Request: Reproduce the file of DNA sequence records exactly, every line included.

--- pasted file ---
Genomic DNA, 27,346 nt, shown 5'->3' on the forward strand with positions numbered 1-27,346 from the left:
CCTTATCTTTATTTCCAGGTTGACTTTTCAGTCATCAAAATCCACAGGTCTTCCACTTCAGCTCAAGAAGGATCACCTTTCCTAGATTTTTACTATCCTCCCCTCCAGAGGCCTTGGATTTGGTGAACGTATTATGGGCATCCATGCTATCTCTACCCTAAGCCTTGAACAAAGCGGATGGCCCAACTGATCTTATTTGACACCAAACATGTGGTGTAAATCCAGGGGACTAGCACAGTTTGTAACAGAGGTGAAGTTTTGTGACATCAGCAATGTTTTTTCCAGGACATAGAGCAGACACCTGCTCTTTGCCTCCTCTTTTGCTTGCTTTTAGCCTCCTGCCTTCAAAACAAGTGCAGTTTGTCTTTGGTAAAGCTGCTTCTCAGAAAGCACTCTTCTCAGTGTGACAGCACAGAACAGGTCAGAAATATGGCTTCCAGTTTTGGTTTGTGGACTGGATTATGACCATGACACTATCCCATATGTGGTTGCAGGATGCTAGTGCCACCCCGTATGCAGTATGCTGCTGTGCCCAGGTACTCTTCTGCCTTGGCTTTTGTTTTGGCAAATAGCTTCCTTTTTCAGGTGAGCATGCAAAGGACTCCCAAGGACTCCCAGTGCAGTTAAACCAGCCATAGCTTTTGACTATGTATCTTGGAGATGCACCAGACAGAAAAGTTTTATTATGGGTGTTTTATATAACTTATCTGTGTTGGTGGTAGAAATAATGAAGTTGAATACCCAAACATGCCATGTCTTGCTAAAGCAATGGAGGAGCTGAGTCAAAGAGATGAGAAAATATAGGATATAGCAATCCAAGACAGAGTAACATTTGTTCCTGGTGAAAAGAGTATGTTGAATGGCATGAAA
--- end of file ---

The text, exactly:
Genomic DNA, 27,346 nt, shown 5'->3' on the forward strand with positions numbered 1-27,346 from the left:
CCTTATCTTTATTTCCAGGTTGACTTTTCAGTCATCAAAATCCACAGGTCTTCCACTTCAGCTCAAGAAGGATCACCTTTCCTAGATTTTTACTATCCTCCCCTCCAGAGGCCTTGGATTTGGTGAACGTATTATGGGCATCCATGCTATCTCTACCCTAAGCCTTGAACAAAGCGGATGGCCCAACTGATCTTATTTGACACCAAACATGTGGTGTAAATCCAGGGGACTAGCACAGTTTGTAACAGAGGTGAAGTTTTGTGACATCAGCAATGTTTTTTCCAGGACATAGAGCAGACACCTGCTCTTTGCCTCCTCTTTTGCTTGCTTTTAGCCTCCTGCCTTCAAAACAAGTGCAGTTTGTCTTTGGTAAAGCTGCTTCTCAGAAAGCACTCTTCTCAGTGTGACAGCACAGAACAGGTCAGAAATATGGCTTCCAGTTTTGGTTTGTGGACTGGATTATGACCATGACACTATCCCATATGTGGTTGCAGGATGCTAGTGCCACCCCGTATGCAGTATGCTGCTGTGCCCAGGTACTCTTCTGCCTTGGCTTTTGTTTTGGCAAATAGCTTCCTTTTTCAGGTGAGCATGCAAAGGACTCCCAAGGACTCCCAGTGCAGTTAAACCAGCCATAGCTTTTGACTATGTATCTTGGAGATGCACCAGACAGAAAAGTTTTATTATGGGTGTTTTATATAACTTATCTGTGTTGGTGGTAGAAATAATGAAGTTGAATACCCAAACATGCCATGTCTTGCTAAAGCAATGGAGGAGCTGAGTCAAAGAGATGAGAAAATATAGGATATAGCAATCCAAGACAGAGTAACATTTGTTCCTGGTGAAAAGAGTATGTTGAATGGCATGAAA